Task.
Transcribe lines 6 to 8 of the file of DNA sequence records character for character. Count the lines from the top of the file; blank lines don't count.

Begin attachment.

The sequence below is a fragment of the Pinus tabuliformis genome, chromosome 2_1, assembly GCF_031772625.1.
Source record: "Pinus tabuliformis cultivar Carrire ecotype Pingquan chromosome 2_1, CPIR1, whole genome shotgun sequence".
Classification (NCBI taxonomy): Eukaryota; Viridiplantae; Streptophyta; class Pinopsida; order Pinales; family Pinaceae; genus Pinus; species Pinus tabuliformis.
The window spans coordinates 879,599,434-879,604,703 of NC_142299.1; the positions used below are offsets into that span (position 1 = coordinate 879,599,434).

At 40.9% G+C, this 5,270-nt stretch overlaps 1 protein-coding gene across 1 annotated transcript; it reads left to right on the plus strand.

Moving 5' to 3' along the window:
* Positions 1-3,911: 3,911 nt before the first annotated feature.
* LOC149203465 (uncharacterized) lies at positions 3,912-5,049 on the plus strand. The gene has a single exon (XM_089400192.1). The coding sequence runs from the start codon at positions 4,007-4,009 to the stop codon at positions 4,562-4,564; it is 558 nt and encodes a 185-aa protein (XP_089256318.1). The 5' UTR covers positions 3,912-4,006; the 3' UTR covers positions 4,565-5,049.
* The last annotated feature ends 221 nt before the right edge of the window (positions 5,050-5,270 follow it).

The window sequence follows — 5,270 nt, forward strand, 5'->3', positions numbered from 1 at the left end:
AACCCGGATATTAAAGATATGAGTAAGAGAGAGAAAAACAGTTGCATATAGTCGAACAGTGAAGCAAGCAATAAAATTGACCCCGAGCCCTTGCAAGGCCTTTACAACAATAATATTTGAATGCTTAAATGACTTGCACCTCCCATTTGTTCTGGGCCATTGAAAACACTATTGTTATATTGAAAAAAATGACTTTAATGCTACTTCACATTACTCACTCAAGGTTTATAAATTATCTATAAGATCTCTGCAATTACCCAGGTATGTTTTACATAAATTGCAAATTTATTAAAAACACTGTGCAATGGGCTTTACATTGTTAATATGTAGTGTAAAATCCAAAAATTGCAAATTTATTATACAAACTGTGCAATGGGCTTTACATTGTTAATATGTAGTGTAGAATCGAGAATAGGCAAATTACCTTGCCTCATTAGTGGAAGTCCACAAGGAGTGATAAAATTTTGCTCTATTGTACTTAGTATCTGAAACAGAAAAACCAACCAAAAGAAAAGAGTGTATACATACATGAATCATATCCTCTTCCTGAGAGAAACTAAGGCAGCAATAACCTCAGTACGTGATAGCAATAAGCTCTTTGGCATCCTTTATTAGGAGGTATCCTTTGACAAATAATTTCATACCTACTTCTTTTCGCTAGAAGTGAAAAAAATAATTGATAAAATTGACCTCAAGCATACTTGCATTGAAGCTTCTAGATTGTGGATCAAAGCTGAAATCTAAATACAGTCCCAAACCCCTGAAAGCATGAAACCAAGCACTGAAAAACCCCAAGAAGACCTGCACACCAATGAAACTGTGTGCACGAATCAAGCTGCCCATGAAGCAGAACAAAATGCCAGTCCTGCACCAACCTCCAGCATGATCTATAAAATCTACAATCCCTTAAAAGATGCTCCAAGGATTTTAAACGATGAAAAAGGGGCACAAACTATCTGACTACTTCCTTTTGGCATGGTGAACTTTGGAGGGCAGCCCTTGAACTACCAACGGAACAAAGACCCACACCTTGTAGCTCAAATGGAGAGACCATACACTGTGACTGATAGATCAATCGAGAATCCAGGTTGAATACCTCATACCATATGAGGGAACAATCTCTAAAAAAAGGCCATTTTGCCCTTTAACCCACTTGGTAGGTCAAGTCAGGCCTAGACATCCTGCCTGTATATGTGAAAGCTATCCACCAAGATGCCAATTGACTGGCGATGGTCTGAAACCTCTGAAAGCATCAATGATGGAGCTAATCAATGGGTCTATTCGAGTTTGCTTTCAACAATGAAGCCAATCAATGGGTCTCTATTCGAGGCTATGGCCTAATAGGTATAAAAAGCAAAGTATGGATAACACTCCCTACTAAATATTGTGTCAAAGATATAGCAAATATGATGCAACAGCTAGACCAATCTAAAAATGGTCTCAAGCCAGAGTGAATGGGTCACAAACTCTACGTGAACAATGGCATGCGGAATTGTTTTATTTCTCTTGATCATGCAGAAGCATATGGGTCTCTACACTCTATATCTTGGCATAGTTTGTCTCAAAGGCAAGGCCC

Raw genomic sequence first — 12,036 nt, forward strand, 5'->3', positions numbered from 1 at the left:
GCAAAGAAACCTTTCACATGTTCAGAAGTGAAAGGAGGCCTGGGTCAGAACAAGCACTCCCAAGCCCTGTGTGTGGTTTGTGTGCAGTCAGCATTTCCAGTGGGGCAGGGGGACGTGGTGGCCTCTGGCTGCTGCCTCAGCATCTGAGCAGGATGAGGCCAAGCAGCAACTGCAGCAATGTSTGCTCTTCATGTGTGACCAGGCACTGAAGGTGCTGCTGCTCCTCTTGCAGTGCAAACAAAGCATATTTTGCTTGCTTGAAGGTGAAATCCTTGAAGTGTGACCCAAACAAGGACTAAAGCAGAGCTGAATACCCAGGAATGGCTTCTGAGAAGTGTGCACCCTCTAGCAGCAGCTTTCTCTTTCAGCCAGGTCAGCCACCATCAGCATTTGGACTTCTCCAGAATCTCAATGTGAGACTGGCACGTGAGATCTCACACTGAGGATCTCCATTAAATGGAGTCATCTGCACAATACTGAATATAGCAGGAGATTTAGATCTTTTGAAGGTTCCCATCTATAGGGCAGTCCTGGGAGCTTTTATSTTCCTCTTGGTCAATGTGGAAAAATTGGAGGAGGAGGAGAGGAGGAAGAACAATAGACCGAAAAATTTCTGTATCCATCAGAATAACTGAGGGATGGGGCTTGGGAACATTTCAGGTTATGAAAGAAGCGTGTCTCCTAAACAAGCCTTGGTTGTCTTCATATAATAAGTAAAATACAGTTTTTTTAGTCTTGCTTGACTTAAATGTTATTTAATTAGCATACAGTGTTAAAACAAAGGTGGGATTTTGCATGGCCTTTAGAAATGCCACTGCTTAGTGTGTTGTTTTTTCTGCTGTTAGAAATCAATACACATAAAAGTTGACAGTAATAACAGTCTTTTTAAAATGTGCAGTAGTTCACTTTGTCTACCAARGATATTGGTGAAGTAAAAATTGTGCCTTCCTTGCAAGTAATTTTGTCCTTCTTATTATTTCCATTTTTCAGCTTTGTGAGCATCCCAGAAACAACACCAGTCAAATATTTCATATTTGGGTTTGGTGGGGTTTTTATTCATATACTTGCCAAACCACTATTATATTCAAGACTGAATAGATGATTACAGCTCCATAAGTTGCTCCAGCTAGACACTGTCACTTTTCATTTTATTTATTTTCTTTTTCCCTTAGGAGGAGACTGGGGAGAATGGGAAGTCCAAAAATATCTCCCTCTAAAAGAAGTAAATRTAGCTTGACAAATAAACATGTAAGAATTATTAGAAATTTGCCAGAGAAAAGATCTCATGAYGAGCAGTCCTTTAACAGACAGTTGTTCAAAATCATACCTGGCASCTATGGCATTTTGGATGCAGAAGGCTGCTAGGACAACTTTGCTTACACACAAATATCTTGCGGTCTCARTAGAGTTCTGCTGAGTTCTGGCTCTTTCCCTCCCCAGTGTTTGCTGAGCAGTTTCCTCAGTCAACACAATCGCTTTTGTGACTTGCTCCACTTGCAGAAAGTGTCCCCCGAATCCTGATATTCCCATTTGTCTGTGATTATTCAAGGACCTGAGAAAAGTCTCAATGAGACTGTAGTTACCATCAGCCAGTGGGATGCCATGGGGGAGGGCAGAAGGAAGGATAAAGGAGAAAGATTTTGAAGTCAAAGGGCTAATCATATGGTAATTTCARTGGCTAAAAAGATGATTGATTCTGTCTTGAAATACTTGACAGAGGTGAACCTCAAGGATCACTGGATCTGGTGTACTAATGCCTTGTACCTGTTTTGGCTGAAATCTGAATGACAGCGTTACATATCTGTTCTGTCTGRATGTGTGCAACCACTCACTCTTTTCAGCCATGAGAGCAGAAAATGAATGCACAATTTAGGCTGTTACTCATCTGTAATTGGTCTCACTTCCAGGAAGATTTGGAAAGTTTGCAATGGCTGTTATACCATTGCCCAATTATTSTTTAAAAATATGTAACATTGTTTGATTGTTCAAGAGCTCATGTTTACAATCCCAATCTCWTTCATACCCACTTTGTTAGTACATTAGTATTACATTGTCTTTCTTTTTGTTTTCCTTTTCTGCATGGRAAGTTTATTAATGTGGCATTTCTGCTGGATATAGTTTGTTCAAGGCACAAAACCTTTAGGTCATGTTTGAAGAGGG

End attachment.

Moving 5' to 3' along the window:
* Positions 1-3,911: 3,911 nt before the first annotated feature.
* LOC149203465 (uncharacterized) lies at positions 3,912-5,049 on the plus strand. The gene has a single exon (XM_089400192.1). The coding sequence runs from the start codon at positions 4,007-4,009 to the stop codon at positions 4,562-4,564; it is 558 nt and encodes a 185-aa protein (XP_089256318.1). The 5' UTR covers positions 3,912-4,006; the 3' UTR covers positions 4,565-5,049.